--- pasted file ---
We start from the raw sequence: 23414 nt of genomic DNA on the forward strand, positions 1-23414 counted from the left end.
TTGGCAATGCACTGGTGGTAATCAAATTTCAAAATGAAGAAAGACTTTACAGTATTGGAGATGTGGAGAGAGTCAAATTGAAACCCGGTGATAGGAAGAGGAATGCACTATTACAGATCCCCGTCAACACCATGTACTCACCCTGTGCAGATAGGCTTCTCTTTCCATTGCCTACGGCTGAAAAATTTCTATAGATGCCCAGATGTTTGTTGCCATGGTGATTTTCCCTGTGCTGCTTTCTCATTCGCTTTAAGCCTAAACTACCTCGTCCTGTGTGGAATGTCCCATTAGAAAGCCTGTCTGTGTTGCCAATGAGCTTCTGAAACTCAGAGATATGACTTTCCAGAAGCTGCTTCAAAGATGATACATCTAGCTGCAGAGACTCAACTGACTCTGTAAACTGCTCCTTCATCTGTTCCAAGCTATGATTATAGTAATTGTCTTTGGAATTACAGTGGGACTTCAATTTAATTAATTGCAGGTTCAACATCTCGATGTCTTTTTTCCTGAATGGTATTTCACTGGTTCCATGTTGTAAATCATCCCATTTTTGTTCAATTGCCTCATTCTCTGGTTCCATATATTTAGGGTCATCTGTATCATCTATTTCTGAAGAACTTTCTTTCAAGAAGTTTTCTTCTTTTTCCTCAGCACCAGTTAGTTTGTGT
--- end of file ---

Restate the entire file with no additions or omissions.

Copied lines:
We start from the raw sequence: 23414 nt of genomic DNA on the forward strand, positions 1-23414 counted from the left end.
TTGGCAATGCACTGGTGGTAATCAAATTTCAAAATGAAGAAAGACTTTACAGTATTGGAGATGTGGAGAGAGTCAAATTGAAACCCGGTGATAGGAAGAGGAATGCACTATTACAGATCCCCGTCAACACCATGTACTCACCCTGTGCAGATAGGCTTCTCTTTCCATTGCCTACGGCTGAAAAATTTCTATAGATGCCCAGATGTTTGTTGCCATGGTGATTTTCCCTGTGCTGCTTTCTCATTCGCTTTAAGCCTAAACTACCTCGTCCTGTGTGGAATGTCCCATTAGAAAGCCTGTCTGTGTTGCCAATGAGCTTCTGAAACTCAGAGATATGACTTTCCAGAAGCTGCTTCAAAGATGATACATCTAGCTGCAGAGACTCAACTGACTCTGTAAACTGCTCCTTCATCTGTTCCAAGCTATGATTATAGTAATTGTCTTTGGAATTACAGTGGGACTTCAATTTAATTAATTGCAGGTTCAACATCTCGATGTCTTTTTTCCTGAATGGTATTTCACTGGTTCCATGTTGTAAATCATCCCATTTTTGTTCAATTGCCTCATTCTCTGGTTCCATATATTTAGGGTCATCTGTATCATCTATTTCTGAAGAACTTTCTTTCAAGAAGTTTTCTTCTTTTTCCTCAGCACCAGTTAGTTTGTGT